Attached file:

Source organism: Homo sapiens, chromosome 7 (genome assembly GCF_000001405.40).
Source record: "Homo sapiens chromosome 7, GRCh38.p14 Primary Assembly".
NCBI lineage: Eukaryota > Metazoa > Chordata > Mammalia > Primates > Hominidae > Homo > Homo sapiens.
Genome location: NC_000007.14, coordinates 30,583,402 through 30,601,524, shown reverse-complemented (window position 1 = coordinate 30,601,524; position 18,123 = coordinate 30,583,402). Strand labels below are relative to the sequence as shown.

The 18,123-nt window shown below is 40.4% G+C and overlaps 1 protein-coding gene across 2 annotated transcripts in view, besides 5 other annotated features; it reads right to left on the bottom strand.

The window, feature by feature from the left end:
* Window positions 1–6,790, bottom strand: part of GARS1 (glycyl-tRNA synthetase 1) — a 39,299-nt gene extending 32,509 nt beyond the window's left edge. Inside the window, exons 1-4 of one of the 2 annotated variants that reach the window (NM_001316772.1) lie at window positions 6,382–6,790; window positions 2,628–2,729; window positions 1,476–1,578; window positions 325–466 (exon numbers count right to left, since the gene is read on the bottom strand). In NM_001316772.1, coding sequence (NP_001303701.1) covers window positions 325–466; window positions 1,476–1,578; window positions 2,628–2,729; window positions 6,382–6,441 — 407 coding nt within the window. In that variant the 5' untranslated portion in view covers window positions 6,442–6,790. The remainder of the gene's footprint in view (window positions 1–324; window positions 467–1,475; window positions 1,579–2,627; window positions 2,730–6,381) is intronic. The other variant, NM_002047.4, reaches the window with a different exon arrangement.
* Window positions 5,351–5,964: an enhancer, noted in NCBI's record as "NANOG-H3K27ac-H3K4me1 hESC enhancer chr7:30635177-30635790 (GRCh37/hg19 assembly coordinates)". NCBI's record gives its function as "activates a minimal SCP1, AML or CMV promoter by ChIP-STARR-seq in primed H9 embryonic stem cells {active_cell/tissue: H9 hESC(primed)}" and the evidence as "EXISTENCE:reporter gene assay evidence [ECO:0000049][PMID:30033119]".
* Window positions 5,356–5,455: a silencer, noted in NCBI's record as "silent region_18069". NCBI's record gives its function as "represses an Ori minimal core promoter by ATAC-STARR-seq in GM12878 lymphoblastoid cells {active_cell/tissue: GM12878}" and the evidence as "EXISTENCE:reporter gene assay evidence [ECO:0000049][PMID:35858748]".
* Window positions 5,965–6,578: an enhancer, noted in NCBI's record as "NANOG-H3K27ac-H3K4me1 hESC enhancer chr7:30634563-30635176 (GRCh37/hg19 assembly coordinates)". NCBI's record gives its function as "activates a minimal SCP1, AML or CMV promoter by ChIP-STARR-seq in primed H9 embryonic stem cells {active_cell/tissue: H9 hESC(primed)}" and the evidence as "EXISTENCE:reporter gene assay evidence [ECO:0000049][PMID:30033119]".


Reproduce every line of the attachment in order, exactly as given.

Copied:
Source organism: Homo sapiens, chromosome 7 (genome assembly GCF_000001405.40).
Source record: "Homo sapiens chromosome 7, GRCh38.p14 Primary Assembly".
NCBI lineage: Eukaryota > Metazoa > Chordata > Mammalia > Primates > Hominidae > Homo > Homo sapiens.
Genome location: NC_000007.14, coordinates 30,583,402 through 30,601,524, shown reverse-complemented (window position 1 = coordinate 30,601,524; position 18,123 = coordinate 30,583,402). Strand labels below are relative to the sequence as shown.

The 18,123-nt window shown below is 40.4% G+C and overlaps 1 protein-coding gene across 2 annotated transcripts in view, besides 5 other annotated features; it reads right to left on the bottom strand.

The window, feature by feature from the left end:
* Window positions 1–6,790, bottom strand: part of GARS1 (glycyl-tRNA synthetase 1) — a 39,299-nt gene extending 32,509 nt beyond the window's left edge. Inside the window, exons 1-4 of one of the 2 annotated variants that reach the window (NM_001316772.1) lie at window positions 6,382–6,790; window positions 2,628–2,729; window positions 1,476–1,578; window positions 325–466 (exon numbers count right to left, since the gene is read on the bottom strand). In NM_001316772.1, coding sequence (NP_001303701.1) covers window positions 325–466; window positions 1,476–1,578; window positions 2,628–2,729; window positions 6,382–6,441 — 407 coding nt within the window. In that variant the 5' untranslated portion in view covers window positions 6,442–6,790. The remainder of the gene's footprint in view (window positions 1–324; window positions 467–1,475; window positions 1,579–2,627; window positions 2,730–6,381) is intronic. The other variant, NM_002047.4, reaches the window with a different exon arrangement.
* Window positions 5,351–5,964: an enhancer, noted in NCBI's record as "NANOG-H3K27ac-H3K4me1 hESC enhancer chr7:30635177-30635790 (GRCh37/hg19 assembly coordinates)". NCBI's record gives its function as "activates a minimal SCP1, AML or CMV promoter by ChIP-STARR-seq in primed H9 embryonic stem cells {active_cell/tissue: H9 hESC(primed)}" and the evidence as "EXISTENCE:reporter gene assay evidence [ECO:0000049][PMID:30033119]".
* Window positions 5,356–5,455: a silencer, noted in NCBI's record as "silent region_18069". NCBI's record gives its function as "represses an Ori minimal core promoter by ATAC-STARR-seq in GM12878 lymphoblastoid cells {active_cell/tissue: GM12878}" and the evidence as "EXISTENCE:reporter gene assay evidence [ECO:0000049][PMID:35858748]".
* Window positions 5,965–6,578: an enhancer, noted in NCBI's record as "NANOG-H3K27ac-H3K4me1 hESC enhancer chr7:30634563-30635176 (GRCh37/hg19 assembly coordinates)". NCBI's record gives its function as "activates a minimal SCP1, AML or CMV promoter by ChIP-STARR-seq in primed H9 embryonic stem cells {active_cell/tissue: H9 hESC(primed)}" and the evidence as "EXISTENCE:reporter gene assay evidence [ECO:0000049][PMID:30033119]".